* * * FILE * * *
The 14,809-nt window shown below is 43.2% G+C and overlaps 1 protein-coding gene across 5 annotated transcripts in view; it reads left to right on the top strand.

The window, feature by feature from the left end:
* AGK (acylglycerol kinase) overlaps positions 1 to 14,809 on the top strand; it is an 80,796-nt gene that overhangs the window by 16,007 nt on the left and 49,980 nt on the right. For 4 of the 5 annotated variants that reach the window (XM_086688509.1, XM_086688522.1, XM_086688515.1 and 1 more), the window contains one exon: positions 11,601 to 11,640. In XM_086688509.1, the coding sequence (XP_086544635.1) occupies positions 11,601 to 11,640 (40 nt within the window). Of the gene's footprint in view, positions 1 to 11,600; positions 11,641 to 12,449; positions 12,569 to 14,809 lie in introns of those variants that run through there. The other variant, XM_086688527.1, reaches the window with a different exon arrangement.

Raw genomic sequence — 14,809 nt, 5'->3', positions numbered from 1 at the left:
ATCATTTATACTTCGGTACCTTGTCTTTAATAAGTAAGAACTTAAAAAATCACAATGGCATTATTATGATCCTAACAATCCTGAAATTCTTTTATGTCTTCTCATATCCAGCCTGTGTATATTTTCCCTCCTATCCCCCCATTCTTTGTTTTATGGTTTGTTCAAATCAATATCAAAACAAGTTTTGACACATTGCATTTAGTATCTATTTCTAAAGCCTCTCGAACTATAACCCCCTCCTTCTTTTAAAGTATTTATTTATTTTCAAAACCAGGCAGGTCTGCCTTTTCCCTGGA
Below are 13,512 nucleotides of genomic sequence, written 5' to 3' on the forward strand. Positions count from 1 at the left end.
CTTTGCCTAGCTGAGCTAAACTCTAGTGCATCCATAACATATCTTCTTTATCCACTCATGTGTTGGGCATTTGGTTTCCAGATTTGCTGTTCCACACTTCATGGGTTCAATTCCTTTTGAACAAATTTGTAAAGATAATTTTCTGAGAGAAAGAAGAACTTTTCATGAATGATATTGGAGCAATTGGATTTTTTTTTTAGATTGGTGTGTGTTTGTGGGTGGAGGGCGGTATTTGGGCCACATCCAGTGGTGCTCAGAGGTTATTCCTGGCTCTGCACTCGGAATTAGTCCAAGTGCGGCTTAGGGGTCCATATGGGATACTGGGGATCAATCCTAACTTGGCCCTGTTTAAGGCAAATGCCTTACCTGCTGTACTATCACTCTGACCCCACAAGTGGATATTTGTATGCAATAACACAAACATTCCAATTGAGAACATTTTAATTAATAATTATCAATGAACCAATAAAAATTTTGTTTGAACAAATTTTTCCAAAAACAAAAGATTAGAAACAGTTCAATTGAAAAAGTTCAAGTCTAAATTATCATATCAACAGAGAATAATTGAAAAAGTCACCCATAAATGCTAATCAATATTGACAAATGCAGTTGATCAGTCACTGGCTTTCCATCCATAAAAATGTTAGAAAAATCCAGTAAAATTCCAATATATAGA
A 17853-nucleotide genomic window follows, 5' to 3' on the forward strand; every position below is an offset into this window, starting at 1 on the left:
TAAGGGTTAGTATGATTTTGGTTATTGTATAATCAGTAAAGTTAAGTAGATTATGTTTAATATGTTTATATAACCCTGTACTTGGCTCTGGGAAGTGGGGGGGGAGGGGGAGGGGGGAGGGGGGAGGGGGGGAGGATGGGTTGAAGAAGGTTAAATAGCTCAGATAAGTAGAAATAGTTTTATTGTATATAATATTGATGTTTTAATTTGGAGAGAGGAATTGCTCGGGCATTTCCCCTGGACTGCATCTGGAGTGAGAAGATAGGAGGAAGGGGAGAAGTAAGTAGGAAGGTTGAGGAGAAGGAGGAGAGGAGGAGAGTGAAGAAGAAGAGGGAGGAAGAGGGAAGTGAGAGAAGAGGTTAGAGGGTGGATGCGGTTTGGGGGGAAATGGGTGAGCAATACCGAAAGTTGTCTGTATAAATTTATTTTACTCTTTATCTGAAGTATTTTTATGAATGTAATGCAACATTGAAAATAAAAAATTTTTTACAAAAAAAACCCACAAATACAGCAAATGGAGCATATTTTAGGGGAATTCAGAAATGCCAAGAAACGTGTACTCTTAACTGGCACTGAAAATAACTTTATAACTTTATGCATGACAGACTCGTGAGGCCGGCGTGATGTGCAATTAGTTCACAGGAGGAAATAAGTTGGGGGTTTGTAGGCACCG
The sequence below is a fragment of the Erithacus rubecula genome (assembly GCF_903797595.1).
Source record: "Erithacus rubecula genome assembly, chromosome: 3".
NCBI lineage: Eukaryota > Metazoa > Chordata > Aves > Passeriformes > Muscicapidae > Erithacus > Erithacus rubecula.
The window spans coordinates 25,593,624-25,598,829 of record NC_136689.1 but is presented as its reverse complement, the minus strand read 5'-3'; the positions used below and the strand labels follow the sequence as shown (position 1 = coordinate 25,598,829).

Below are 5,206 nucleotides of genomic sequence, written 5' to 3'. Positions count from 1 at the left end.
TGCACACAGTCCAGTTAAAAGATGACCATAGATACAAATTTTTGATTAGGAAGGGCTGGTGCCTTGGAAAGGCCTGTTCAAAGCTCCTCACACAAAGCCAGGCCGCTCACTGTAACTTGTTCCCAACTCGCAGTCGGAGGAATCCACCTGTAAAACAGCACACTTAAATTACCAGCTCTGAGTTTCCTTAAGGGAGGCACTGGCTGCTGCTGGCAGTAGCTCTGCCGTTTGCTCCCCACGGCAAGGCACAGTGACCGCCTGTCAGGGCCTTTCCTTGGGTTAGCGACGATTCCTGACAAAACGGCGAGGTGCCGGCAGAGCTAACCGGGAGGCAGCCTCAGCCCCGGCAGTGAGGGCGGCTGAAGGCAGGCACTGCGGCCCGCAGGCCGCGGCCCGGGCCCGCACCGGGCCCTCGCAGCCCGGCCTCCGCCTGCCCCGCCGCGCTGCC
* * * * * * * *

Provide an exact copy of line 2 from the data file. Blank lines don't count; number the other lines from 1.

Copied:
The window, feature by feature from the left end: